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MonkeyNotes-Ulysses by James Joyce
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Another significant feature of this chapter is Joyce’s use of symbolism. Ireland is symbolized in the decayed milkwoman and old Mother Grogan in the story Mulligan tells and Stephen sees the milkwoman as a symbol of poor, sterile and subjected Ireland. A true representative of her country, Stephen notes that she has more respect for Mulligan, the loud-voiced medicine man, than for himself, the artist. When Haines tries out his Gaelic on her, she doesn’t understand. We may take this as Joyce’s comment on Celtic revivalism, started by Yeats and Lady Gregory.

Ireland’s slavery is represented by the Martello tower itself, by Haines’ assurance as the typical Englishman visiting the barbarians, and even by his cigarette case (silver with an emerald set in it like a green island). Like Ireland, the Roman Church is given prominence in a variety of ways. Mulligan takes it light-heartedly as he mocks its ceremonial. Stephen on the other hand, seems weighed down and oppressed by his constant, involuntary recollection of fragmented prayers and moments of ritual. Stephen’s erudite display of theological learning only serves to deepen his gloom. Neither religion nor the abandonment of religion for atheism is liberating. Yet all the time Stephen is perfectly conscious of the bright morning, the sea, the pleasures of literary quotation and parody, the high spirits of youth. The experience of these things has hardly ever been more brilliantly evoked.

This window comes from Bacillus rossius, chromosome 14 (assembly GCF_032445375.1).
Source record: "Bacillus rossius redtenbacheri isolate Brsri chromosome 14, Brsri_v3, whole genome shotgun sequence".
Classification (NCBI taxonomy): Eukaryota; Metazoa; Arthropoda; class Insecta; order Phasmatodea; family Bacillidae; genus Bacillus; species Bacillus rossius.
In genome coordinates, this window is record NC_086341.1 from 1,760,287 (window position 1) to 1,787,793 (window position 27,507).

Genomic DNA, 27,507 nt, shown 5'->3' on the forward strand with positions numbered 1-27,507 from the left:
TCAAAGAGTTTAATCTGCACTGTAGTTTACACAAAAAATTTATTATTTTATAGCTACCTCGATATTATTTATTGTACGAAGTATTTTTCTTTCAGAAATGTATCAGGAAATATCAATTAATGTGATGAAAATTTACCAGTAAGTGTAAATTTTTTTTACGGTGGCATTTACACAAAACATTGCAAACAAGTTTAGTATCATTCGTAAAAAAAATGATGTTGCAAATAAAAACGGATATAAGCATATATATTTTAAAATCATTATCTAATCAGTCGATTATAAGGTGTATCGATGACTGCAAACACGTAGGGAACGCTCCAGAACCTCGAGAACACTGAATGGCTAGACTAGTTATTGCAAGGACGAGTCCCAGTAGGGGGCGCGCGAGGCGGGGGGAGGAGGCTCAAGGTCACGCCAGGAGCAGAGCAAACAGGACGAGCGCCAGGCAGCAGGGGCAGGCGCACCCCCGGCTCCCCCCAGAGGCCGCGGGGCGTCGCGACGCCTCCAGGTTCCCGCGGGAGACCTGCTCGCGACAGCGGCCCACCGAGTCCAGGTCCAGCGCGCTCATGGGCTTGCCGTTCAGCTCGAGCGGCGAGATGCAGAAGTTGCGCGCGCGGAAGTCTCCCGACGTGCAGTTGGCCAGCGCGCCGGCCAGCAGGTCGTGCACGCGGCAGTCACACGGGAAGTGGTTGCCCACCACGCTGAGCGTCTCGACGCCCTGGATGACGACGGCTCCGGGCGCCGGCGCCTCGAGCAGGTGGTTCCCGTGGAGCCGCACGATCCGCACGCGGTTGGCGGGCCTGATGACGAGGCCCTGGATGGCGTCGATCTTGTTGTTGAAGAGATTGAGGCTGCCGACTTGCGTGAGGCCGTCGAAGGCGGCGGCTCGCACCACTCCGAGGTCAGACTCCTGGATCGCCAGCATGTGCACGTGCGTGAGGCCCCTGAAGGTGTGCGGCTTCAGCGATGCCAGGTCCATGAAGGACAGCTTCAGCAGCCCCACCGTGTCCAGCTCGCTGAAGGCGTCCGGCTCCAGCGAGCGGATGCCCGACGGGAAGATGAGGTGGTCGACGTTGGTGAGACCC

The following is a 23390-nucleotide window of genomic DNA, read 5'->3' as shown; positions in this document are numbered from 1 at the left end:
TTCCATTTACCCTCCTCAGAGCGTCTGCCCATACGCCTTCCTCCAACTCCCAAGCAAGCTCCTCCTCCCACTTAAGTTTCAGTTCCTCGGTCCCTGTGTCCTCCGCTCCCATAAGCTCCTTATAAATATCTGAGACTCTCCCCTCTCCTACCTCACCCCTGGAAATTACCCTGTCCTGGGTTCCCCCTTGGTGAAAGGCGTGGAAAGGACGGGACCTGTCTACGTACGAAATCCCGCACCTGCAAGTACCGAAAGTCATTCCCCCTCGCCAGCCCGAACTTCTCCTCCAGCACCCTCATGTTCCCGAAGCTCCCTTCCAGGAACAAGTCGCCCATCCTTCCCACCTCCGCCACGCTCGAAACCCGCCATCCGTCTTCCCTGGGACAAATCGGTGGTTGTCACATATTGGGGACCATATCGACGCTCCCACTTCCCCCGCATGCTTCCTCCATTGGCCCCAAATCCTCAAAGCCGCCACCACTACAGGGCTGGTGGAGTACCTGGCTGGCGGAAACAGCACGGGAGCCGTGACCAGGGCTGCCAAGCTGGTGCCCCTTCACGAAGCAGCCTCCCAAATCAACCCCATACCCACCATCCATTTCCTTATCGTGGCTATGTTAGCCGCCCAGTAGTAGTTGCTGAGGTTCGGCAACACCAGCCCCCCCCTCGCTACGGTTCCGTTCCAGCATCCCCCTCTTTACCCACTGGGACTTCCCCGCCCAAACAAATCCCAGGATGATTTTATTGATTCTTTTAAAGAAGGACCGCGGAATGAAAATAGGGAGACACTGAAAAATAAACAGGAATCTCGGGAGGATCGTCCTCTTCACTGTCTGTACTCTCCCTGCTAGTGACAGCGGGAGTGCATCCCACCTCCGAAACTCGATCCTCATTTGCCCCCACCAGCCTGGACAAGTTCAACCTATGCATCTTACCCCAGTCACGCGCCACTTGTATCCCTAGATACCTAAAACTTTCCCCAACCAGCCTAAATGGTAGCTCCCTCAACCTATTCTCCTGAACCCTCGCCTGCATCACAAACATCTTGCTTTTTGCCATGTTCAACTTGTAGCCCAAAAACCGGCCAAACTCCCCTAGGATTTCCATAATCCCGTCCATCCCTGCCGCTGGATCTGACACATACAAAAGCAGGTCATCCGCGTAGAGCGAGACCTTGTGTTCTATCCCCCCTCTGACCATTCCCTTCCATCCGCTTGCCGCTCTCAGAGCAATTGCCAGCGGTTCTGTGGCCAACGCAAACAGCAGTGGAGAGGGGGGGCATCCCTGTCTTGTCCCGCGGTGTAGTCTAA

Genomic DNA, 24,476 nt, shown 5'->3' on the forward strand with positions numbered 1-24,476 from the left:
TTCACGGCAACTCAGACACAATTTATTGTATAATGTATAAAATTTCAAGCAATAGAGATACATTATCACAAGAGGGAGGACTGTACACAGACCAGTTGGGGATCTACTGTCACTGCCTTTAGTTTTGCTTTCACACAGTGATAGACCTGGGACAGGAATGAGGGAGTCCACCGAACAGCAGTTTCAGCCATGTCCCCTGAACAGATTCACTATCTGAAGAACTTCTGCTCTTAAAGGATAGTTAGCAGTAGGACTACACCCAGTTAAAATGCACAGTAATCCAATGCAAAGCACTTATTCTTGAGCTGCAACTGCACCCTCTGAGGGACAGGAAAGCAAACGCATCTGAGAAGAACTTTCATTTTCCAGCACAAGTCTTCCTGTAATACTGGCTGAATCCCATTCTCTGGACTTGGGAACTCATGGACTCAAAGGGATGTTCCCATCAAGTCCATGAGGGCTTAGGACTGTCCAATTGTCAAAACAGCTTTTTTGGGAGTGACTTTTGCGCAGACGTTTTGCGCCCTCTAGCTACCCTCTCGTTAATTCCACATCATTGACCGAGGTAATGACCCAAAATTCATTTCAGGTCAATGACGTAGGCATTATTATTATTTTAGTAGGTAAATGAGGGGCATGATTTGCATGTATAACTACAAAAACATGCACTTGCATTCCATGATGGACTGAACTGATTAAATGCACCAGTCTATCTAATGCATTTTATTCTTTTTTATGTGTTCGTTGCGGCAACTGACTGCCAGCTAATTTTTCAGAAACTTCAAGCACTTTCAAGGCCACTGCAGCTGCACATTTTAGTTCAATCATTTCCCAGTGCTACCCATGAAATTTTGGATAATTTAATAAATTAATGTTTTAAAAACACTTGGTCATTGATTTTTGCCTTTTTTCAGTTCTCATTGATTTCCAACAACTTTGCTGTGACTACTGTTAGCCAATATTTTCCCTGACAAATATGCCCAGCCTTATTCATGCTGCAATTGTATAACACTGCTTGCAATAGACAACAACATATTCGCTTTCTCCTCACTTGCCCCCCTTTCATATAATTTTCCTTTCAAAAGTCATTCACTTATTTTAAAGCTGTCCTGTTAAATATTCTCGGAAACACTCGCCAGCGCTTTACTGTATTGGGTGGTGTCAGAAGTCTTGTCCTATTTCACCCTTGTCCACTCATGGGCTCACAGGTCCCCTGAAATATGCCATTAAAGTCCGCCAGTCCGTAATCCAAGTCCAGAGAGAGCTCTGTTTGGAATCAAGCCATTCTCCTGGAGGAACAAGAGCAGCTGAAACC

In this chapter James Joyce seems to ask a pertinent question: "Who holds the key to the future of Ireland?" Is it Mulligan who is known for physical brutality and coarseness? He gets the key to Martello Tower and uses it to press down his clothing. He persuades Stephen to join him in his attempt to "Hellenize" Ireland. Or is it with Stephen, the intellectual artist? Or is it with Haines who can speak Gaelic while the milkwoman cannot? Joyce never bothers to answer these questions. The novel, however, hints at many possible answers.

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